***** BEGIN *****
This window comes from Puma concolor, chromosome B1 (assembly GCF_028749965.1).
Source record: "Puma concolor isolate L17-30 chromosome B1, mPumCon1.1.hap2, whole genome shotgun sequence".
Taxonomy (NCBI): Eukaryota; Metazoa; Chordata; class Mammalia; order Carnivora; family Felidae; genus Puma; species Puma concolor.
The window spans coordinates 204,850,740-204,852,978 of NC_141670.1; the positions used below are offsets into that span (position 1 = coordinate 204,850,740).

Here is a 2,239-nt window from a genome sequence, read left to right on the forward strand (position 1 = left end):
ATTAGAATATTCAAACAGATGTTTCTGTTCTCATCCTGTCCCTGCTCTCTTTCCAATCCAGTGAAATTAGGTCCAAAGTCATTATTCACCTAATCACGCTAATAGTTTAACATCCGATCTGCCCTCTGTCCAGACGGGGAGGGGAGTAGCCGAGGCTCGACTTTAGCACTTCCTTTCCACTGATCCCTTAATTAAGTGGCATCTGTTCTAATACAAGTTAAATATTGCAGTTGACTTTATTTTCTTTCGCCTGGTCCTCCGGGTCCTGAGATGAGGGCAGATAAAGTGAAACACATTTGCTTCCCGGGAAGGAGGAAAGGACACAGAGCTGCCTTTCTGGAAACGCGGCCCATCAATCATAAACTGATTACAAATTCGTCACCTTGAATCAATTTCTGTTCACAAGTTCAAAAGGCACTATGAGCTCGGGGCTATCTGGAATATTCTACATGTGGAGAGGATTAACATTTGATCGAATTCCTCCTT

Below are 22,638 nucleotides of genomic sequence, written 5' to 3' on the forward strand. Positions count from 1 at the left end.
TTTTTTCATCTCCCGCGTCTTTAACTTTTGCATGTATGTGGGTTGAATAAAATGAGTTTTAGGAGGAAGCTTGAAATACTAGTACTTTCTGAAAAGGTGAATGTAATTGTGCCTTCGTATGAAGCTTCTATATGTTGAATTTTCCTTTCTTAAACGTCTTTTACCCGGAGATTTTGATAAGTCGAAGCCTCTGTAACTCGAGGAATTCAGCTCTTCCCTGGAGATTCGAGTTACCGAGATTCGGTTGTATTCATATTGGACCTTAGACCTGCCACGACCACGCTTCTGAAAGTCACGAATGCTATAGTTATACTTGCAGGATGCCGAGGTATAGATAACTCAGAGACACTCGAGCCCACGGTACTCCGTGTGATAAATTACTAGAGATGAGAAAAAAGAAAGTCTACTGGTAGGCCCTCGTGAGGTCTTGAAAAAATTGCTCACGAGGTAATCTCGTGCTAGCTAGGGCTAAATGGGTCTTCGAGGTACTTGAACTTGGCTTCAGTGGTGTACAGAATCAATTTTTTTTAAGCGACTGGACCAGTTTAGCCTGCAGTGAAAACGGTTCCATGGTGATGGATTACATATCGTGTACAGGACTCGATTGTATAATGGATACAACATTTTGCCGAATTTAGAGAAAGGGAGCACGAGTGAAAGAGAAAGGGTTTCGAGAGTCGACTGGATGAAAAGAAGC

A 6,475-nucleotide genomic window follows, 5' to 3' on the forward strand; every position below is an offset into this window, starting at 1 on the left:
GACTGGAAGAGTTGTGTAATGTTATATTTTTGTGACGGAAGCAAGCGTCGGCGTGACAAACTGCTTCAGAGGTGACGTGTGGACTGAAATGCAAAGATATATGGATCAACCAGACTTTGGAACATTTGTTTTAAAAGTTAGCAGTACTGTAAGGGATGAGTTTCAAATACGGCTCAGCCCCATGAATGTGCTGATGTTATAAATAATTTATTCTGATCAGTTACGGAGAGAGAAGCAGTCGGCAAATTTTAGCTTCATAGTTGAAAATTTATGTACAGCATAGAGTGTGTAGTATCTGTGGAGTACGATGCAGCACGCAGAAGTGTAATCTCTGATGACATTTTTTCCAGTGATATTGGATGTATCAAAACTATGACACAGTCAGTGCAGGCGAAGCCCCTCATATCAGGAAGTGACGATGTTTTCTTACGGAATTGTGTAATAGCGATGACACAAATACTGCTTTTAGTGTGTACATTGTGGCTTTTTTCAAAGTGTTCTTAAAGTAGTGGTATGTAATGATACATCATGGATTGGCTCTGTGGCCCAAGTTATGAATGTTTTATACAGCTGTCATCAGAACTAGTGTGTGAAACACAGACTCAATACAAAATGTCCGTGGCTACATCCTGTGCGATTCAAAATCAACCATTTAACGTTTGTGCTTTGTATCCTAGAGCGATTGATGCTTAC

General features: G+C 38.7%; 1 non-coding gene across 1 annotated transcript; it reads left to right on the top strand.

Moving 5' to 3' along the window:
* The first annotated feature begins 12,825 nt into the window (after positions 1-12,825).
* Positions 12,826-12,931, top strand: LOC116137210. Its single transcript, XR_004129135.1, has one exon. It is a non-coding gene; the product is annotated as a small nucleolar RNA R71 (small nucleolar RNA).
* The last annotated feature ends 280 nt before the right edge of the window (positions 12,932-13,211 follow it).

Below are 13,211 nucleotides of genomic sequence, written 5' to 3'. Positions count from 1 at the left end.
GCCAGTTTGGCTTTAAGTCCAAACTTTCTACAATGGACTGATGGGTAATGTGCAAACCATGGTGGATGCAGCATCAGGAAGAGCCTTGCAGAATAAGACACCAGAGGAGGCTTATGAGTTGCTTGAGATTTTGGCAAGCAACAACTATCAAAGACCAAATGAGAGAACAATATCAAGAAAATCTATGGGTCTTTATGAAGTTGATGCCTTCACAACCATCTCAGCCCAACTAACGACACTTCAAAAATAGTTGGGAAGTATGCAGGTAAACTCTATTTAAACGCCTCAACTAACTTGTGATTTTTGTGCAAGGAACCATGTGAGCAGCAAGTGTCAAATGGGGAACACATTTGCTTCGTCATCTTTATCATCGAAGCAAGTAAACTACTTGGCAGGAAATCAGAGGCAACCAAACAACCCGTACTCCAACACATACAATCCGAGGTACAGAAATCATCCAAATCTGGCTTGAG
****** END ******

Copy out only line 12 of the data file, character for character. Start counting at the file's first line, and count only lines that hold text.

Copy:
Moving 5' to 3' along the window: